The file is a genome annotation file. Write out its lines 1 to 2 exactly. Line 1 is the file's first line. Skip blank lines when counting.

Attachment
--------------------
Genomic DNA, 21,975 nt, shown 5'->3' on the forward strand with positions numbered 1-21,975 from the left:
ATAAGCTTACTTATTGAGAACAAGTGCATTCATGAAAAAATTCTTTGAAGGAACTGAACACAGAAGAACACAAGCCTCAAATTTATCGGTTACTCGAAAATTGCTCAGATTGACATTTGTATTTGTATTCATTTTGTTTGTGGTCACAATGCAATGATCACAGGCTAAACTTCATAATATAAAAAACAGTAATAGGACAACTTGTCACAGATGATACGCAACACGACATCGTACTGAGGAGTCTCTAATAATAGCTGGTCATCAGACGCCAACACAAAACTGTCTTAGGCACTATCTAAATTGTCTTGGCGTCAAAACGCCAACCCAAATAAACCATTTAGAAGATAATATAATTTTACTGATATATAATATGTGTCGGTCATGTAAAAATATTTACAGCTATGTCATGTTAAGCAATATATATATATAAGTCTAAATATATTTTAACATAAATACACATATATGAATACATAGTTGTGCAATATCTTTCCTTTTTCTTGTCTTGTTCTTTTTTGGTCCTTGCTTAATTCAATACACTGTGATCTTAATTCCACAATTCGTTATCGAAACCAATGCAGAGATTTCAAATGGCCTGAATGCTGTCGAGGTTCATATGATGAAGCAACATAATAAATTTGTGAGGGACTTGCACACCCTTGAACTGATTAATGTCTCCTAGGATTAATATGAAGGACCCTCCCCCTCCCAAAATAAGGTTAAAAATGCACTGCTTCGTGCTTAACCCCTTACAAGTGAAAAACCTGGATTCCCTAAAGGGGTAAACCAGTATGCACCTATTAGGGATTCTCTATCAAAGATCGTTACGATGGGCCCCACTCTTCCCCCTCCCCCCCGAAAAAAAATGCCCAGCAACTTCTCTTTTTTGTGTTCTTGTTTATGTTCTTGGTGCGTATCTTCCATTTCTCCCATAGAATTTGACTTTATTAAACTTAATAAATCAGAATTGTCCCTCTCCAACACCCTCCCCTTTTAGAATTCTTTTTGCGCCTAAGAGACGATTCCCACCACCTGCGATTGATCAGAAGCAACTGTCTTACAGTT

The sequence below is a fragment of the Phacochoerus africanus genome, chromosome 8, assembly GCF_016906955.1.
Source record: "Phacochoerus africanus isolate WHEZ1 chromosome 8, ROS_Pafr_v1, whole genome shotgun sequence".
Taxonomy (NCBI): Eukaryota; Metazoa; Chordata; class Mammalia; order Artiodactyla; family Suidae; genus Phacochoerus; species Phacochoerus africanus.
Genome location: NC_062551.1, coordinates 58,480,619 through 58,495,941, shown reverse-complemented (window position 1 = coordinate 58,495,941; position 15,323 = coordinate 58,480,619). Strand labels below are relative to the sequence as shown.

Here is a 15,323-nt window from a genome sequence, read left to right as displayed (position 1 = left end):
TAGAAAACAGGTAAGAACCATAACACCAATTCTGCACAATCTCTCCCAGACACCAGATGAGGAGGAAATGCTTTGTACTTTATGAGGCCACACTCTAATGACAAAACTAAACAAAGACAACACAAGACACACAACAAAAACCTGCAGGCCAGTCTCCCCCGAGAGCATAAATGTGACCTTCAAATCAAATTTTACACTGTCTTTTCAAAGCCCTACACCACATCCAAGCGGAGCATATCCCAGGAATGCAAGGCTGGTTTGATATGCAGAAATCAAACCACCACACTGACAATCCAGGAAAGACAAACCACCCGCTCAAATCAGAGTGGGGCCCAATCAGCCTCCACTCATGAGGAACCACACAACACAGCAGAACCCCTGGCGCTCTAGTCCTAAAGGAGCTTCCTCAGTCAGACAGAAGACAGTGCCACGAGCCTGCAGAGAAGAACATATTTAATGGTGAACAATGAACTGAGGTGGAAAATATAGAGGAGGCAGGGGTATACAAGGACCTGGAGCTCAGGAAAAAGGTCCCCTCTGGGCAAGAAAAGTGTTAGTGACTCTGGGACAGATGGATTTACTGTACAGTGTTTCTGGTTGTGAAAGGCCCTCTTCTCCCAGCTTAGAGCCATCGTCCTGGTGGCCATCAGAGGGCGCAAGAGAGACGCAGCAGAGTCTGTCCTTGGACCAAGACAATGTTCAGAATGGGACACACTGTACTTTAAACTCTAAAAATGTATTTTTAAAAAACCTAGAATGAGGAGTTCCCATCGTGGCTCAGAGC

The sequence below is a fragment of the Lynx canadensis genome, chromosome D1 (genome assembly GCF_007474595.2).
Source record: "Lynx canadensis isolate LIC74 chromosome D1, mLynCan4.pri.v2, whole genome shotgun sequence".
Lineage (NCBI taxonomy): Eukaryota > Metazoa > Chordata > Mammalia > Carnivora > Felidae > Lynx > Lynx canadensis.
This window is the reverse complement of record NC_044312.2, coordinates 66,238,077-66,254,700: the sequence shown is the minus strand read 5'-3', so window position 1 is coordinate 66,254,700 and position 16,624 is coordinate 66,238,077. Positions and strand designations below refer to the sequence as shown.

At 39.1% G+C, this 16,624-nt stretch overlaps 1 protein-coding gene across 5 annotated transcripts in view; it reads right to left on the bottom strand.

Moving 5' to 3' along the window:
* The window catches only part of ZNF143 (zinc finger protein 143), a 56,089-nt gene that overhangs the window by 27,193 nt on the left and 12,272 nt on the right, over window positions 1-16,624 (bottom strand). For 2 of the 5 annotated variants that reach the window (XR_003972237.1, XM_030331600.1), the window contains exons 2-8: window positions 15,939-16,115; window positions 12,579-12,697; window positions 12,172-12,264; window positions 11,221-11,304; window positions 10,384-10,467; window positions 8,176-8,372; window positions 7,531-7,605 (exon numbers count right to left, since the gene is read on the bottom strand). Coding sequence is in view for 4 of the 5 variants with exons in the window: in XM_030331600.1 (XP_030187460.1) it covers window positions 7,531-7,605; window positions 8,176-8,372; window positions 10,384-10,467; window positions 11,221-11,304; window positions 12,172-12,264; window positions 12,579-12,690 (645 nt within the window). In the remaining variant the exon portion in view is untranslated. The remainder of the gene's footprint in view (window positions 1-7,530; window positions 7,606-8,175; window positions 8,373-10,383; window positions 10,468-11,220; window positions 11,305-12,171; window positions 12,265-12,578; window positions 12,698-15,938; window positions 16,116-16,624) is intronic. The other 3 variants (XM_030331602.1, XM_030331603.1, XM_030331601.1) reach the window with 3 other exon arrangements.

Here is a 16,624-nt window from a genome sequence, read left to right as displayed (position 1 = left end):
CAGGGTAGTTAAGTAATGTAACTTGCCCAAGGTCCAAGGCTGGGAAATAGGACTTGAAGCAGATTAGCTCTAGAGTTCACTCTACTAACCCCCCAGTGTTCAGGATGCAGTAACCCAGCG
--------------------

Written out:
Genomic DNA, 21,975 nt, shown 5'->3' on the forward strand with positions numbered 1-21,975 from the left:
ATAAGCTTACTTATTGAGAACAAGTGCATTCATGAAAAAATTCTTTGAAGGAACTGAACACAGAAGAACACAAGCCTCAAATTTATCGGTTACTCGAAAATTGCTCAGATTGACATTTGTATTTGTATTCATTTTGTTTGTGGTCACAATGCAATGATCACAGGCTAAACTTCATAATATAAAAAACAGTAATAGGACAACTTGTCACAGATGATACGCAACACGACATCGTACTGAGGAGTCTCTAATAATAGCTGGTCATCAGACGCCAACACAAAACTGTCTTAGGCACTATCTAAATTGTCTTGGCGTCAAAACGCCAACCCAAATAAACCATTTAGAAGATAATATAATTTTACTGATATATAATATGTGTCGGTCATGTAAAAATATTTACAGCTATGTCATGTTAAGCAATATATATATATAAGTCTAAATATATTTTAACATAAATACACATATATGAATACATAGTTGTGCAATATCTTTCCTTTTTCTTGTCTTGTTCTTTTTTGGTCCTTGCTTAATTCAATACACTGTGATCTTAATTCCACAATTCGTTATCGAAACCAATGCAGAGATTTCAAATGGCCTGAATGCTGTCGAGGTTCATATGATGAAGCAACATAATAAATTTGTGAGGGACTTGCACACCCTTGAACTGATTAATGTCTCCTAGGATTAATATGAAGGACCCTCCCCCTCCCAAAATAAGGTTAAAAATGCACTGCTTCGTGCTTAACCCCTTACAAGTGAAAAACCTGGATTCCCTAAAGGGGTAAACCAGTATGCACCTATTAGGGATTCTCTATCAAAGATCGTTACGATGGGCCCCACTCTTCCCCCTCCCCCCCGAAAAAAAATGCCCAGCAACTTCTCTTTTTTGTGTTCTTGTTTATGTTCTTGGTGCGTATCTTCCATTTCTCCCATAGAATTTGACTTTATTAAACTTAATAAATCAGAATTGTCCCTCTCCAACACCCTCCCCTTTTAGAATTCTTTTTGCGCCTAAGAGACGATTCCCACCACCTGCGATTGATCAGAAGCAACTGTCTTACAGTT